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New study investigates impact of stress on diet failure

Bond University is expanding its focus on diet research with a new study that investigates the link between stress and weight gain.

The latest research will consider how elevations of the hormone cortisol, caused by stress, stimulates appetite and cravings, negatively impacting those trying to drop the kilos.

Bond is looking for 10 lean and 10 obese men and women to take part in the study, which is headed by Bond postdoctoral research fellow Dr Hayley O'Neill and Professor Nuala Byrne.

The new project joins a number of diet studies underway at the university, including the MATADOR2 study, which is investigating if dieting inconsistently can improve outcomes by circumnavigating the 'famine reaction', and other research examining the impact of making and breaking habits on dieting.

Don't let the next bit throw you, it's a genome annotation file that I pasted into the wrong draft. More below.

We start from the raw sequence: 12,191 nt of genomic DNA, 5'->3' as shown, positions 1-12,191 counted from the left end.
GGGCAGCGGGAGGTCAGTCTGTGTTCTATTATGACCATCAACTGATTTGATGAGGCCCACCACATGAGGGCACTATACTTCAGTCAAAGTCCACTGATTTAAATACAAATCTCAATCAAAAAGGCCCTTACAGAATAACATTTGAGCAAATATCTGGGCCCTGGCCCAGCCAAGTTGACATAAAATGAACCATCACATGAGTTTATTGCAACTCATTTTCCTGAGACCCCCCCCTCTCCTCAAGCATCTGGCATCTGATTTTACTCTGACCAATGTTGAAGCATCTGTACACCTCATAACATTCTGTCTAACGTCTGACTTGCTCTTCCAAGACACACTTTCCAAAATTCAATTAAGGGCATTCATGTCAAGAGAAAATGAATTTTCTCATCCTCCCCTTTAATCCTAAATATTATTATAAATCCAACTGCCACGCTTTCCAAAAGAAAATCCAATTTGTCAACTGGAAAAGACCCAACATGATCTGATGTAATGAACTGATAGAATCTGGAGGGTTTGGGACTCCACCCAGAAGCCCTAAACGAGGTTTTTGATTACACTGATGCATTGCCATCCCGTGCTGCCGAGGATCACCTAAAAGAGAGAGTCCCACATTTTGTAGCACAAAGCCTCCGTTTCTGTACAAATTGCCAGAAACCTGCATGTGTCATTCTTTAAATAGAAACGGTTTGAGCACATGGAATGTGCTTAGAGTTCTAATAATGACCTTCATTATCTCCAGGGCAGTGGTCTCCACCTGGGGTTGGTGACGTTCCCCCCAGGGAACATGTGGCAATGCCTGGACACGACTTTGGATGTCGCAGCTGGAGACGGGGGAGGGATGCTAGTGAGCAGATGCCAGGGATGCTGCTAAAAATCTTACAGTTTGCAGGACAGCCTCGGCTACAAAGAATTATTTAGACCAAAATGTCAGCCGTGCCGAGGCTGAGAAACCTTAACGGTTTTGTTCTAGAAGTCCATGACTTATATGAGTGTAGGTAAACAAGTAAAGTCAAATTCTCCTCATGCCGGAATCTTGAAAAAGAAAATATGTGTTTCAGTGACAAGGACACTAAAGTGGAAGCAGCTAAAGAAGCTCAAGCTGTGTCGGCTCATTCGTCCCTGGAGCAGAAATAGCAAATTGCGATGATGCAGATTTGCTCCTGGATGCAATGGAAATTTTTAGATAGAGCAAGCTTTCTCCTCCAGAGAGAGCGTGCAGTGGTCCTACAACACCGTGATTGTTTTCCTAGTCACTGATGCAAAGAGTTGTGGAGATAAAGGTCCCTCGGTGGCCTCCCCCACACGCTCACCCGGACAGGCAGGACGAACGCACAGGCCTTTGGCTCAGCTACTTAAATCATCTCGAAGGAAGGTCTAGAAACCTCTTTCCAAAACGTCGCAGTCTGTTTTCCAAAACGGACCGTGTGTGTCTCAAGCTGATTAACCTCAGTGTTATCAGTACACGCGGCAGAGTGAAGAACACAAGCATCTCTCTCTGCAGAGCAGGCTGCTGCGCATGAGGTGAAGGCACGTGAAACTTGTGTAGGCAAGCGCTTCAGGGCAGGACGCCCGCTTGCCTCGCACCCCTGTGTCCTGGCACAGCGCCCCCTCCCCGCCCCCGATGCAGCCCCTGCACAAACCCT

Dr O'Neill said elevations in cortisol had been associated with obesity and diet failure and the research aimed to uncover why, by looking at the correlation between the hormone and tissue and cellular activation.

"It is very common for people who are stressed to experience an increased appetite and cravings for sweet and fatty foods, which leads to growth in fat around the stomach region," she said.

"At the same time, increased levels of cortisol promotes muscle loss.

"These two factors are believed to have a dual negative impact on dieters' ability to lose weight.

"With modern lifestyles becoming more stressful and the act of dieting in itself linked to feelings of pressure and anxiety, it is important that we fully understand why and how these changes occur so we can promote effective programs to help dieters' succeed."

Dr O'Neill said participants would be required to attend Bond two to three times over the course of the study for testing, sample collections and to complete questionnaires assessing sleep quality and perceived stress and anxiety levels.

Men and women aged between 18 and 60 years of age, with a body mass index of more than 30 kg/m2 or less than 24.9 kg/m2 are eligible to participate. 

Find out more information about who is eligible to volunteer. If you are interested in taking part, please contact Dr O'Neill on [email protected]

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